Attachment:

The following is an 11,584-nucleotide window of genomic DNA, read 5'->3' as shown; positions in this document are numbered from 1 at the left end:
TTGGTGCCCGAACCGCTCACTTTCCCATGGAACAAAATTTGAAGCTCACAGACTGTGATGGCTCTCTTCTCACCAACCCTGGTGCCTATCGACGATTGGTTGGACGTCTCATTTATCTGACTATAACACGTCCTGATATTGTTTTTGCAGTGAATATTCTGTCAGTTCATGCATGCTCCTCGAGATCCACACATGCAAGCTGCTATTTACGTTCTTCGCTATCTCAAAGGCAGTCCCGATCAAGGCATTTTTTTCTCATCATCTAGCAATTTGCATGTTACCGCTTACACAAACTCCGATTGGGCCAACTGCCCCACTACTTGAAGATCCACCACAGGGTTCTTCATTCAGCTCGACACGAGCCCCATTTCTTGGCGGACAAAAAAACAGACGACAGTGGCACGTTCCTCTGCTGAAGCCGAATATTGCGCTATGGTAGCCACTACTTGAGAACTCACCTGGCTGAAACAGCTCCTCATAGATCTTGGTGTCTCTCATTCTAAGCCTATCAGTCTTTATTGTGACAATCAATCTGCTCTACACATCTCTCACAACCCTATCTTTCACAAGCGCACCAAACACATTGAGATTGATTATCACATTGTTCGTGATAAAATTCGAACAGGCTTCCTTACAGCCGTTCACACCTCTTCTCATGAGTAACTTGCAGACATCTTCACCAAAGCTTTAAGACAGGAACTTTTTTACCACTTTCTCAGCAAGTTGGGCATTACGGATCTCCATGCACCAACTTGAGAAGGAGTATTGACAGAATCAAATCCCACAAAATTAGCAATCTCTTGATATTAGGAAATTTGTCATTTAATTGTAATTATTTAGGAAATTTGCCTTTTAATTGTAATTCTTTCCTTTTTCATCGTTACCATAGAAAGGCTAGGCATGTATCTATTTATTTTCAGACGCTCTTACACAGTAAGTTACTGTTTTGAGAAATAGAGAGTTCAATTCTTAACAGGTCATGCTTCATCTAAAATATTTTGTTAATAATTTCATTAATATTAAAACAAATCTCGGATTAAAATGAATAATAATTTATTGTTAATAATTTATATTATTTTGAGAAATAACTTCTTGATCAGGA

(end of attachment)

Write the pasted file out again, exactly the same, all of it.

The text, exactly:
The following is an 11,584-nucleotide window of genomic DNA, read 5'->3' as shown; positions in this document are numbered from 1 at the left end:
TTGGTGCCCGAACCGCTCACTTTCCCATGGAACAAAATTTGAAGCTCACAGACTGTGATGGCTCTCTTCTCACCAACCCTGGTGCCTATCGACGATTGGTTGGACGTCTCATTTATCTGACTATAACACGTCCTGATATTGTTTTTGCAGTGAATATTCTGTCAGTTCATGCATGCTCCTCGAGATCCACACATGCAAGCTGCTATTTACGTTCTTCGCTATCTCAAAGGCAGTCCCGATCAAGGCATTTTTTTCTCATCATCTAGCAATTTGCATGTTACCGCTTACACAAACTCCGATTGGGCCAACTGCCCCACTACTTGAAGATCCACCACAGGGTTCTTCATTCAGCTCGACACGAGCCCCATTTCTTGGCGGACAAAAAAACAGACGACAGTGGCACGTTCCTCTGCTGAAGCCGAATATTGCGCTATGGTAGCCACTACTTGAGAACTCACCTGGCTGAAACAGCTCCTCATAGATCTTGGTGTCTCTCATTCTAAGCCTATCAGTCTTTATTGTGACAATCAATCTGCTCTACACATCTCTCACAACCCTATCTTTCACAAGCGCACCAAACACATTGAGATTGATTATCACATTGTTCGTGATAAAATTCGAACAGGCTTCCTTACAGCCGTTCACACCTCTTCTCATGAGTAACTTGCAGACATCTTCACCAAAGCTTTAAGACAGGAACTTTTTTACCACTTTCTCAGCAAGTTGGGCATTACGGATCTCCATGCACCAACTTGAGAAGGAGTATTGACAGAATCAAATCCCACAAAATTAGCAATCTCTTGATATTAGGAAATTTGTCATTTAATTGTAATTATTTAGGAAATTTGCCTTTTAATTGTAATTCTTTCCTTTTTCATCGTTACCATAGAAAGGCTAGGCATGTATCTATTTATTTTCAGACGCTCTTACACAGTAAGTTACTGTTTTGAGAAATAGAGAGTTCAATTCTTAACAGGTCATGCTTCATCTAAAATATTTTGTTAATAATTTCATTAATATTAAAACAAATCTCGGATTAAAATGAATAATAATTTATTGTTAATAATTTATATTATTTTGAGAAATAACTTCTTGATCAGGA